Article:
1. By get up to speed I’m referring to the important changes that are occurring in the world’s energy picture. See, for example, this overview:

      “nobody’s suggesting we shift entirely to renewable energy” Nobody? Er … “The Campaign against Climate Change believes that net global emissions of greenhouse gases must be reduced to zero as fast as possible …” You also might wish to check the “ZeroCarbonBritain” proposals.

      And my point is also quite simple: the more dependent we are on “renewables”, the more we are vulnerable to damaging power outages.

      1. You’re not telling me anything I don’t already know. Besides, Yergin’s article says US shale oil could reach 3 million barrels a day, Canadian tar sands could reach 3 million a day, and Brazil could reach 5 million a day. That’s all very optimistic and typical of Yergin, but still not enough to meet the US oil consumption of 18.5 million barrels a day. So let’s not get carried away.

        The long term future of energy is entirely renewable, but that’s very long term. (It has to be, because all other fuels are finite, including energy grade uranium.) We need a broad energy mix for the transition, which will be long. Like me, Zero Carbon Britain sees a role for nuclear and for fossil fuels with CCS for some time yet.

        You’re also fixating on wind (how many times a day do you check those live stats exactly?). Renewable electricity overall is at 6.8%. Writing it off as you do makes you sound like someone in 1900 going, ‘these automobiles, they’ll never come to anything’.

        1. I’m interested in wind because, apart from hydro, it’s by far the biggest contributor to UK renewables. At present, wind is contributing 0.7% and hydro 0.5%. That’s a total of 1.2%.

          So where does your 6.8% come from?

          1. You’ll find at least half your 6.8% is comprised of sewage gas, landfill gas and various biofuels; these incidentally are ineligible for the “Renewables Obligation”. But, re wind, what matters is, not the overall contribution (albeit tiny), but what is being provided at any given time. And if there are times when – as now – a resource makes no contribution to the UK’s energy requirement, increasing dependency on that resource means damaging power outages. That’s especially true of wind that has consistently failed during very cold periods when energy is particularly needed. Therefore, investment in that resource is at best unwise. And that’s especially so when – as I pointed out yesterday – such investment is causing environmental harm by the industrialisation of our precious countryside (turbine installations and increased transmission infrastructure) and the damage done, for example in China, by the extraction and processing of the so-called rare earth minerals required for turbine manufacture.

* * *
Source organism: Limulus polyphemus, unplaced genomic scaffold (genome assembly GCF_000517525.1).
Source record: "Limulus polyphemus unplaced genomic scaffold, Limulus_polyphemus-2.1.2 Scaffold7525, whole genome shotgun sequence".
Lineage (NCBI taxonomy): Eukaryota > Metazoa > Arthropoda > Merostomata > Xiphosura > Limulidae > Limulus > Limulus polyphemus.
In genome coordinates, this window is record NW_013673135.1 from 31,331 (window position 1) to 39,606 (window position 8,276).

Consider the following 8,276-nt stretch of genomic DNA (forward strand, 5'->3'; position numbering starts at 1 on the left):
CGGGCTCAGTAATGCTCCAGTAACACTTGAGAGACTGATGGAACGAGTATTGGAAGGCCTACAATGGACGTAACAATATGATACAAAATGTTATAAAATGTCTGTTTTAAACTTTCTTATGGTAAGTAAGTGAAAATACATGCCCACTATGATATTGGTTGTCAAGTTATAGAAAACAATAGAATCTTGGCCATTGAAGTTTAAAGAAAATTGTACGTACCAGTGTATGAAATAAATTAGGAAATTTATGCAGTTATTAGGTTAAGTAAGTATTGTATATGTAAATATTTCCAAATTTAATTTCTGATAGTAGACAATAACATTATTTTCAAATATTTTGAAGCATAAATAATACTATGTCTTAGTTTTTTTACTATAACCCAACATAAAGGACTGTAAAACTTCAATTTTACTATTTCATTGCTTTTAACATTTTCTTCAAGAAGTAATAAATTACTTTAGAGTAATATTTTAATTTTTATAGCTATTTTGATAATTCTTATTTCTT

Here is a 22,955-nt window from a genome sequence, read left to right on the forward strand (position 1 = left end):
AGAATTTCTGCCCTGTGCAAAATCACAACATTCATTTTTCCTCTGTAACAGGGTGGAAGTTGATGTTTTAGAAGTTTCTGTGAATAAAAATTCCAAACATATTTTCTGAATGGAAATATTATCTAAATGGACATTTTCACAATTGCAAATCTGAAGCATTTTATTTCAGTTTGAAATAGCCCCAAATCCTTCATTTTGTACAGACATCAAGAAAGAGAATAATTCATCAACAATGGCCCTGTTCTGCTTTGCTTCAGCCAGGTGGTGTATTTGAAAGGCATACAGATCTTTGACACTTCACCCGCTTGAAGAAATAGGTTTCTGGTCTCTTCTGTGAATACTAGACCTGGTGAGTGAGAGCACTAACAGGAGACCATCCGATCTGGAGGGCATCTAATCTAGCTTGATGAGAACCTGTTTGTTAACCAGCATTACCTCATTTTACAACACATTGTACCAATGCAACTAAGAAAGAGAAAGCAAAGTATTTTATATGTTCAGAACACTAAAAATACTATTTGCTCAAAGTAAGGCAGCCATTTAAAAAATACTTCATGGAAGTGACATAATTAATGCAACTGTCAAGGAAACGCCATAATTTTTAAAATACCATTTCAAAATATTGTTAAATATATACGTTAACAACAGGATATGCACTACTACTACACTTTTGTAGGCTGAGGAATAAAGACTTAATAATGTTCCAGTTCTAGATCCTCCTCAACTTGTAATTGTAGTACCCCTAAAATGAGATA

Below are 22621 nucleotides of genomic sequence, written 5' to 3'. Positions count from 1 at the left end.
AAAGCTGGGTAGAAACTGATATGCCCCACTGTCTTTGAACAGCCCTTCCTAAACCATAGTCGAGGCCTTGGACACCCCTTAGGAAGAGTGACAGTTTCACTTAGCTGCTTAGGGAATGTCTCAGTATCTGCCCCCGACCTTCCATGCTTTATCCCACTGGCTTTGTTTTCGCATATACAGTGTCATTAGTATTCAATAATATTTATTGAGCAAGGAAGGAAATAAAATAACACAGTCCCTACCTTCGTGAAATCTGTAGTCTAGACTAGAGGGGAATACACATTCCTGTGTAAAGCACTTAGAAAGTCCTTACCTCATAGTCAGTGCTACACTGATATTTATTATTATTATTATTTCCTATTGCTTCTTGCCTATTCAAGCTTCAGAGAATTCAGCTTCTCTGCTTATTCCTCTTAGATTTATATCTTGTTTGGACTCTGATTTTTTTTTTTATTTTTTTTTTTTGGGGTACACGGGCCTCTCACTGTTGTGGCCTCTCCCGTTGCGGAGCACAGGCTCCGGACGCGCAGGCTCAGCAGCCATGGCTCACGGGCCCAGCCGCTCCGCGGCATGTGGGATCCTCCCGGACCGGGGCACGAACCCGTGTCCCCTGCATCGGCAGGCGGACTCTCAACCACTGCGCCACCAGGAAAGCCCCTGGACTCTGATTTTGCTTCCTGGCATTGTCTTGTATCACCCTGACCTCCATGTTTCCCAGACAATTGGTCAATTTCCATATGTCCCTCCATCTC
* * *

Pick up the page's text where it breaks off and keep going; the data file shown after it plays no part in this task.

BTW wind is currently contributing 44MW – 0.1%. In other words, it’s contributed effectively nothing to our energy requirement for 24 hours. “A very good investment”? I don’t think so.

  3. Further to this, I see wind is now contributing 1% to our energy demand.

    Jeremy: if, on a mildly breezy day like today, wind (our only significant “renewable”) can contribute little more than zero to that demand, it seems to me that further investment in wind is, yes, futile. That would seem to be true anyway. But it’s confirmed by the environmental damage caused by the industrialisation of our countryside and the dreadful damage done, especially in China, by the extraction and processing of the so-called rare earth minerals required for turbine manufacture.

  4. Yes, renewable energy is a very good investment, solar, biomass and landfill gas included. But if you’d rather obsess over whether or not the wind is blowing today, that’s your prerogative.

    1. I’m interested in wind power because it’s a major target for the UK’s renewable investment and is expected to be the largest component of our 15% by 2020 renewable energy target. It’s extremely important. Yet, as I’ve shown, increased dependency on wind power risks (as well as environmental damage) dangerous power outages. Doesn’t that concern you?

      PS: re changes in the world’s energy picture, these may interest you: